Medea volunteers at a Farmers to Families Food Box distribution in Monmouth.

When drive-through food box distributions began last year at a Monmouth elementary school, community members who were struggling with the economic difficulties brought by the COVID pandemic were relieved to have help putting food on the table.

“People had lost their jobs and life felt on edge,” says Patty, a volunteer with the Ella Curran Food Bank in Independence who worked with Marion Polk Food Share to coordinate the distributions.

In addition to widespread unemployment or wage loss, people were juggling work schedules with teaching homebound children while trying to avoid public places to prevent virus transmission.

“All these factors make getting a food box just a little bit of extra help for them,” Patty says. “It’s been very helpful for the community.”

The USDA’s Farmers to Families Food Box Program was established last year to provide emergency food assistance during the COVID crisis, as well as to help the food producers and distributors who were suffering due to widespread closures of restaurants, schools and other food service locations.

The program provides family-sized boxes containing high-quality fresh dairy, produce and meat products sourced from local providers. Last year, the Food Share held 182 distributions at locations throughout Marion and Polk counties, providing over 1.7 million meals for local families. The program was renewed for its fifth phase earlier this year before concluding at the end of May.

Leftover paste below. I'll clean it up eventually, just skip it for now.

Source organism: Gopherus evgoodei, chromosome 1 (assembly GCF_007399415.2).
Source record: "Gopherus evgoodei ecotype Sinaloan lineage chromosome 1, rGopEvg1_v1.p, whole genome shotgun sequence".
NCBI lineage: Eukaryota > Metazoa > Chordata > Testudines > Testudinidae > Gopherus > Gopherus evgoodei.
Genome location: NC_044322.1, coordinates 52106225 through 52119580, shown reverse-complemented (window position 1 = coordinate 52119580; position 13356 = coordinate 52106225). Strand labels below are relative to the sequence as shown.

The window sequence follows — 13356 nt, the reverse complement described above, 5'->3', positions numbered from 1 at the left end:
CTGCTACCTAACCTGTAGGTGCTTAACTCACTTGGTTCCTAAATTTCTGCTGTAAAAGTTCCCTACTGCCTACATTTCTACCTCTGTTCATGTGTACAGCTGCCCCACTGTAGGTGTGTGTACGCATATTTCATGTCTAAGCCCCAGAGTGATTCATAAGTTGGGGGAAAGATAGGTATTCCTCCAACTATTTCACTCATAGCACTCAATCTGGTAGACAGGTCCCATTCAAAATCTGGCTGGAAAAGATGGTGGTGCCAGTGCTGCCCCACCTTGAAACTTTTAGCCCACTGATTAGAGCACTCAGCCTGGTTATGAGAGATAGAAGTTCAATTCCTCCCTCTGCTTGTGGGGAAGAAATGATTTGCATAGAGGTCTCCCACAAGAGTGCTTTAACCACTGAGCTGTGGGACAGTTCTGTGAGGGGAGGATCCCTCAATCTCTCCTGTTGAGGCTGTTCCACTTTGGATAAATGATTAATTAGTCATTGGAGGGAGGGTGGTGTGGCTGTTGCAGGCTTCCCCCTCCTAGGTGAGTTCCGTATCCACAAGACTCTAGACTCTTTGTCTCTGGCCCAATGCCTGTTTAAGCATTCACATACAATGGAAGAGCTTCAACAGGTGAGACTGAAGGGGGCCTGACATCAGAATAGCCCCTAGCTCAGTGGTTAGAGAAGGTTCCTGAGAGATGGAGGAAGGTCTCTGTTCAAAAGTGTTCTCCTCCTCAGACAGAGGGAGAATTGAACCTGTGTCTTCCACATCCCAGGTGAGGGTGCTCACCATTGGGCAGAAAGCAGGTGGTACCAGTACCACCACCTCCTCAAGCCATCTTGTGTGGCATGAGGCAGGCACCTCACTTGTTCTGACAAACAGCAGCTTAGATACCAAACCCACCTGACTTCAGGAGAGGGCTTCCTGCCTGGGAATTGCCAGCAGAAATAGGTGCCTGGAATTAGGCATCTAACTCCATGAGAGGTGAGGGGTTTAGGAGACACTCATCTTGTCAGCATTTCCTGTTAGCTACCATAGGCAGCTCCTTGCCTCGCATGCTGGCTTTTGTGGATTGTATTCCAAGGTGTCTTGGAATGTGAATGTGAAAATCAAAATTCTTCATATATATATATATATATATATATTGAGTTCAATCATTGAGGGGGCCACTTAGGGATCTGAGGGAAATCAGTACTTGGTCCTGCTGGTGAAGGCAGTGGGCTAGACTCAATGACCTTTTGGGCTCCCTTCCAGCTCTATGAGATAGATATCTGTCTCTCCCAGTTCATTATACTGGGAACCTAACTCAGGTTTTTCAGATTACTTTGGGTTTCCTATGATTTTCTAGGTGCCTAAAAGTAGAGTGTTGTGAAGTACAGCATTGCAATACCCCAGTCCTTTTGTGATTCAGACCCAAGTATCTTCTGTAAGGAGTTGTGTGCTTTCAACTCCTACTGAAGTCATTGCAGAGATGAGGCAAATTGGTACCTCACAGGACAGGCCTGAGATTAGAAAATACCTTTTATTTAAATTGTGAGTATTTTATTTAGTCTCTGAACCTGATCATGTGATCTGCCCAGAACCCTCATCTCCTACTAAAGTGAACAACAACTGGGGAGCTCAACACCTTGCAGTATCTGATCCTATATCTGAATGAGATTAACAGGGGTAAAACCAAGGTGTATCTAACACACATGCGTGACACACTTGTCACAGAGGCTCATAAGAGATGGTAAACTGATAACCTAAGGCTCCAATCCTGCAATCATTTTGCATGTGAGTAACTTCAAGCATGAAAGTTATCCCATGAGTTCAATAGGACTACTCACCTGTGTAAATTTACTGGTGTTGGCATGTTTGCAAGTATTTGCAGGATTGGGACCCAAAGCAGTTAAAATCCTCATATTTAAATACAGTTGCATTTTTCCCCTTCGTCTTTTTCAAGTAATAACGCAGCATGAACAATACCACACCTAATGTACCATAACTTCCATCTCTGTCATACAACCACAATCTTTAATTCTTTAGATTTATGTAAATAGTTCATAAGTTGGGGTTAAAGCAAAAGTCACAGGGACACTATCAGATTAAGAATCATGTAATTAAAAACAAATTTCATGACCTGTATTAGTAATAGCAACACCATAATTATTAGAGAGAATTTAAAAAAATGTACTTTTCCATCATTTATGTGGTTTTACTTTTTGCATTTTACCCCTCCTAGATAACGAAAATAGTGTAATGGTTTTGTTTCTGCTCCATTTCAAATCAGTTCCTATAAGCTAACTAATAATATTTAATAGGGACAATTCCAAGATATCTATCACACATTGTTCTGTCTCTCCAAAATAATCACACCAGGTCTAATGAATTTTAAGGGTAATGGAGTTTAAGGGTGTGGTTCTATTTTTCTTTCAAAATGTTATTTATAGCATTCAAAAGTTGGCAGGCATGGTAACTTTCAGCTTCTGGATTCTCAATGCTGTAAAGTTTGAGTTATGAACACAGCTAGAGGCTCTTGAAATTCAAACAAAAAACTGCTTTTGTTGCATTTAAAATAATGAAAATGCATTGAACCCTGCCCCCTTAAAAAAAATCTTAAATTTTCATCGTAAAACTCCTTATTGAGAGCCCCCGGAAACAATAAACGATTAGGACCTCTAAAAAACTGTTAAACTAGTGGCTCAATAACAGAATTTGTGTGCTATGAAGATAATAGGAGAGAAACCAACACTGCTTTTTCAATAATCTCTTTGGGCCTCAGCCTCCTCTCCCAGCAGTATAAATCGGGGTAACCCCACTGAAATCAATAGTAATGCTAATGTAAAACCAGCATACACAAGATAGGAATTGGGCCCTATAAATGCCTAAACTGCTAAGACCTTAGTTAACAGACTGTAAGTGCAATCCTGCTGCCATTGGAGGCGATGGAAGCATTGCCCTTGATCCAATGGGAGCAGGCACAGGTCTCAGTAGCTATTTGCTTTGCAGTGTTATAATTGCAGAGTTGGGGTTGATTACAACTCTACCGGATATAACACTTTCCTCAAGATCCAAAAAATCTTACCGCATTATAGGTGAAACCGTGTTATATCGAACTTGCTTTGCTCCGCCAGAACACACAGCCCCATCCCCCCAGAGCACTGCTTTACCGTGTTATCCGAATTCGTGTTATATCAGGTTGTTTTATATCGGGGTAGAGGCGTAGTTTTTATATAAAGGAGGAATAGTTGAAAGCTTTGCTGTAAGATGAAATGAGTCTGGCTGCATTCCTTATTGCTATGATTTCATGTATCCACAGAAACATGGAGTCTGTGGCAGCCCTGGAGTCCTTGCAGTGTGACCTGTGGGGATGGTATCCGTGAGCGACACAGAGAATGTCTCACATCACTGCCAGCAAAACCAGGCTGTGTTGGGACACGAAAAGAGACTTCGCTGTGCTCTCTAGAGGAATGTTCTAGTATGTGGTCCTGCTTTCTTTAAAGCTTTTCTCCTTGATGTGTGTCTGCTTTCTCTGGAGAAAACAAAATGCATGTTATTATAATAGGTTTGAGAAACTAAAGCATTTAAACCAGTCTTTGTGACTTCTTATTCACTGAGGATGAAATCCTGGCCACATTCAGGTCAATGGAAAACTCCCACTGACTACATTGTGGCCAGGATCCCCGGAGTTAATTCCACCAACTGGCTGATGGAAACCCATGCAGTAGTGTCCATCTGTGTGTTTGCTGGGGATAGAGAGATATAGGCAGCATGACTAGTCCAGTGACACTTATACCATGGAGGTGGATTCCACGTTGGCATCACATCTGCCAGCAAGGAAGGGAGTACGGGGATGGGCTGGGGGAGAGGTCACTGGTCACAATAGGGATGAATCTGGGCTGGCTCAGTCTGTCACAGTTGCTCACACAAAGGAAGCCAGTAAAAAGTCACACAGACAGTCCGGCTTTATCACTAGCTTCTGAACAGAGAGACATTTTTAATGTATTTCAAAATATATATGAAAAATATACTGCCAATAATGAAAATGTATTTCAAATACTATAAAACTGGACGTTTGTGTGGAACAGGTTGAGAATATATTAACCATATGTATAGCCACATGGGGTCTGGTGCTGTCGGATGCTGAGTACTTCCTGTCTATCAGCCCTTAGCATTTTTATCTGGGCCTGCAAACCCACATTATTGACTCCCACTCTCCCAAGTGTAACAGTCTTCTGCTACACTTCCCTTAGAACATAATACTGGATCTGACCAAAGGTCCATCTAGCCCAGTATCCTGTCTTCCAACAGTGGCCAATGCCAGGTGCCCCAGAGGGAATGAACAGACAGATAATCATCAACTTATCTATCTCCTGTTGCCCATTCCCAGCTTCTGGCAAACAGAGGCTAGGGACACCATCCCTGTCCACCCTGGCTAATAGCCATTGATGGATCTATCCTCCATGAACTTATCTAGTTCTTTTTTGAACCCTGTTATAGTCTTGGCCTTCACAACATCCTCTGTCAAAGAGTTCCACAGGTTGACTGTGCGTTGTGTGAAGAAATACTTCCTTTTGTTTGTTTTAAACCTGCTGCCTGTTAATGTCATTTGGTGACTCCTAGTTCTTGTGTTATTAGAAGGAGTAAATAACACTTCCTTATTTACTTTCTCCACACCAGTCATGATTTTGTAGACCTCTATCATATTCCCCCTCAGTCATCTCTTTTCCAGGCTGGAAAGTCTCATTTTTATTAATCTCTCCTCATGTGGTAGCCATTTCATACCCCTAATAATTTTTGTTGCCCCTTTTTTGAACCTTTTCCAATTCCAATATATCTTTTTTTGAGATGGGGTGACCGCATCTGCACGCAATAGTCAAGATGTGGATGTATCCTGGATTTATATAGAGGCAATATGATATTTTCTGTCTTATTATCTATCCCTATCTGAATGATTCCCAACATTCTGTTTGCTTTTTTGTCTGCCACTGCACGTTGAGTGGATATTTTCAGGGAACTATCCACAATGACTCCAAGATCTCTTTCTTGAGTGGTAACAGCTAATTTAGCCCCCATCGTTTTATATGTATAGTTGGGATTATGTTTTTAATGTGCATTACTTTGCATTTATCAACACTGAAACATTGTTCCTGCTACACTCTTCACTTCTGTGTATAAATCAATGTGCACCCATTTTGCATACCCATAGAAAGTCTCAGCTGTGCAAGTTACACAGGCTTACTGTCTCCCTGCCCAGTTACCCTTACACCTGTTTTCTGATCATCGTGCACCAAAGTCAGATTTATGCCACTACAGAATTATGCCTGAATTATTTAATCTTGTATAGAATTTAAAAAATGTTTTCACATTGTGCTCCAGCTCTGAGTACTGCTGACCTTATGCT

As the pandemic reached its one-year mark, Monmouth distributions were moved from the school to a parking lot in Independence due to children returning for in-person instruction. Despite such signs that the end of the COVID crisis may be in sight, demand for food boxes remained high. People still arrived over an hour early to wait in line for the distributions to begin.

Grant, left, and Emmelia volunteer at a Farmers to Families Food Box distribution.

“Every time we’ve done it, we’ve always gotten rid of every box,” Patty says.

The program’s popularity is due in part to the drive-through distribution style, which provides convenience, social distancing and a low barrier for people who might be hesitant to visit a pantry for food assistance.

“I think being able to drive up quietly and not have to stand in line at a food bank is probably a great introduction to getting a little bit of help, and it makes it easy,” Patty says.

During the distributions, many food box recipients were quick to share their stories of hardship and voice their appreciation for the assistance. For people enduring difficult circumstances, Patty says, it can be a relief to express themselves to volunteers lending a sympathetic ear.

“There is something nice about people newly losing jobs that have never used a food bank,” Patty says, “being able to drive up and say, ‘thank you, I really need it, I just lost my job’ or ‘I’m waiting for my unemployment, this really makes a difference.’”

Thank you for helping families in need in Marion and Polk counties!

“House Where You Get Food”